The Government has advised Irish citizens against investing or doing any business with firms in Israeli settlements in the occupied Palestinian territories, the West Bank and Gaza.
The advice also applies to Syria’s Golan heights, which Israel also captured in the Six-Day War of 1967.
The move is in line with many other EU countries and the advice has recently been issued by the UK, France, Germany, Spain, Italy, Netherlands and Portugal.
In a statement, the Department of Foreign Affairs said Ireland and its EU Partners have a clear position on Israeli settlements.
It said: “The West Bank, including East Jerusalem, Gaza and the Golan Heights are territories which have been occupied by Israel since 1967.
“Israeli settlements are illegal under international law, constitute an obstacle to peace and threaten to make a two-state solution to the Israeli-Palestinian conflict impossible.
“The EU and its Member States will not recognise any changes to the pre-1967 borders, including with regard to Jerusalem, other than those agreed by the parties.”
It goes on to say that financial transactions, investments, purchases, as other economic activities, including tourism, in Israeli settlements or benefiting Israeli settlements carry legal and economic risks.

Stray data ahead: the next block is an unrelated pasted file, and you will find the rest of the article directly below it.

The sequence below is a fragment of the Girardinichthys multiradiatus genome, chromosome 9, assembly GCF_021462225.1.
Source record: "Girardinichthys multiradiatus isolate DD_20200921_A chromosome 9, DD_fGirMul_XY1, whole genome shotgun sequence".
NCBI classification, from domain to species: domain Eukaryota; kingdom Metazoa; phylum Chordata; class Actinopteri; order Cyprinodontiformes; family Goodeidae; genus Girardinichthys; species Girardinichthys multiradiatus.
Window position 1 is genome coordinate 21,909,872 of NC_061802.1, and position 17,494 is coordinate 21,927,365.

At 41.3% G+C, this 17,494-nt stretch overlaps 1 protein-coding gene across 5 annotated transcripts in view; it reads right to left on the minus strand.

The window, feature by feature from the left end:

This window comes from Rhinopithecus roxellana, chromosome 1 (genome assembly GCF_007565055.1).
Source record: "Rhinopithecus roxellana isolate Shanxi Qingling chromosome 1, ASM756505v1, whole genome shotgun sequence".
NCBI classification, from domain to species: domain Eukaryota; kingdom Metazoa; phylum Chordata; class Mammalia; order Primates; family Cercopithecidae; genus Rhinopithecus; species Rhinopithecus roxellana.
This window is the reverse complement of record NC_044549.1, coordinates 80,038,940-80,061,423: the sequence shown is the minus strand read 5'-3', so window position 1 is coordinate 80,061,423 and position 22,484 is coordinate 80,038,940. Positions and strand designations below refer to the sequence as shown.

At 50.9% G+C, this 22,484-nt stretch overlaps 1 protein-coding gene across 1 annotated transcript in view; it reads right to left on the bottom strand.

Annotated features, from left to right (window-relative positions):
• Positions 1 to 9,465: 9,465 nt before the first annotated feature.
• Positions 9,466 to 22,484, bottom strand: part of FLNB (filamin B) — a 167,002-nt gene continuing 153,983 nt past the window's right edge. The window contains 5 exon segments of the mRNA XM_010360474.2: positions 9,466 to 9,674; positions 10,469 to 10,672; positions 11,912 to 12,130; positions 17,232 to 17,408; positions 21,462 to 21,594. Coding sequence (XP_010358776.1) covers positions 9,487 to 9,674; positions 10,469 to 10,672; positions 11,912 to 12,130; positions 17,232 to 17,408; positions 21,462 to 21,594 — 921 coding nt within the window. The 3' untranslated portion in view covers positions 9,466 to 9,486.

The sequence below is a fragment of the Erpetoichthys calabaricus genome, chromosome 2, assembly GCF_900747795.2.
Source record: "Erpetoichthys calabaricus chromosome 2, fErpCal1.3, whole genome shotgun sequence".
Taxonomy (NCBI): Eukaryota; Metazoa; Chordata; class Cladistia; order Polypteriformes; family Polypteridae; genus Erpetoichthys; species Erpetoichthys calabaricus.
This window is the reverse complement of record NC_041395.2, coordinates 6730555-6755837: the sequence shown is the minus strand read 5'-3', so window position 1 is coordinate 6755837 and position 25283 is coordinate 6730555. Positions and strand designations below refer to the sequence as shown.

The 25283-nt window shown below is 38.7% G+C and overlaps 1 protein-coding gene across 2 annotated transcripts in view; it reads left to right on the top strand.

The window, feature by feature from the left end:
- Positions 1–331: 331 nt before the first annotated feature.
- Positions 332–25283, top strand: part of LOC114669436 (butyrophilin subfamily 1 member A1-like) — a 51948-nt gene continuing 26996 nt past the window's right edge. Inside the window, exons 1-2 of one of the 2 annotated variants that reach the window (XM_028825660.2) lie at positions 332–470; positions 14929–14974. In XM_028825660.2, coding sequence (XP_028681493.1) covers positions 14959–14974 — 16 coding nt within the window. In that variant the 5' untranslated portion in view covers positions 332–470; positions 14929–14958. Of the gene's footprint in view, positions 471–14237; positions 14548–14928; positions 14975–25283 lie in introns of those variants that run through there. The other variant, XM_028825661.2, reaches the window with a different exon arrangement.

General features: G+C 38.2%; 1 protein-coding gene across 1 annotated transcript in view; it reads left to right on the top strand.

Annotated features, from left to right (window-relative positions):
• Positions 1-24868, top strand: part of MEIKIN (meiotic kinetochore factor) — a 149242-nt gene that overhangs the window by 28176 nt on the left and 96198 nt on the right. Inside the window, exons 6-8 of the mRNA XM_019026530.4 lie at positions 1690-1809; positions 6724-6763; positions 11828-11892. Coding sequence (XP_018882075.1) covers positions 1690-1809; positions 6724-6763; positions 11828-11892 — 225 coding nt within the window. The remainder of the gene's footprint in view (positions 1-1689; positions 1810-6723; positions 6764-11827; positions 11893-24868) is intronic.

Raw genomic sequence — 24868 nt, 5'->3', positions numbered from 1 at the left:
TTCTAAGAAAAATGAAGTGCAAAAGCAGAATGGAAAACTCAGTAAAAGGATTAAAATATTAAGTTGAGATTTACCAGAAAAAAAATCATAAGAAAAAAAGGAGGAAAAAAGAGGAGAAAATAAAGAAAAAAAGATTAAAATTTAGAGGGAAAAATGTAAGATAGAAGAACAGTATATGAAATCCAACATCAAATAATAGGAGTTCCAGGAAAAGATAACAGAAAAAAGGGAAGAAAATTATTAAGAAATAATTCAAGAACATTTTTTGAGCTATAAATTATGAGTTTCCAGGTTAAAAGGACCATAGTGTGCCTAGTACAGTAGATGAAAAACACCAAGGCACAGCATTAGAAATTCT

This stems from the fact that the Israeli settlements, according to international law, are built on occupied land and are not recognised as a legitimate part of Israel's territory.
The department said potential buyers and investors should be aware that a future peace deal between Israel and the Palestinians, or between Israel and Syria, could have consequences for property they purchase or economic activities they promote in these settlements.
In case of disputes, the department says it could be very difficult to ensure national protection of their interests.
Israel captured the occupied Palestinian territories and the Golan Heights in the Six-Day War.
An estimated 300,000 Palestinians were displaced from the West Bank and Gaza as a result of the war.
Settlements are viewed as illegal by the international community and many view Israel’s building of settlements as a means of colonising the land it has captured.
Israel has already de-facto annexed part of its 1967 gains: the Golan Heights and East Jerusalem, which the Palestinians want as their capital.
Neither move has been recognised internationally.
Construction of new Jewish homes in the West Bank rose 123% year-on-year in 2013.
This surge coincided with peace talks that faltered earlier this year.
Successive Israeli governments have said the blocs, illegal under international law, should remain part of Israel in any negotiated deal with the Palestinians.
However, the Geneva Convention states "the Occupying Power shall not deport or transfer parts of its own civilian population into the territory it occupies".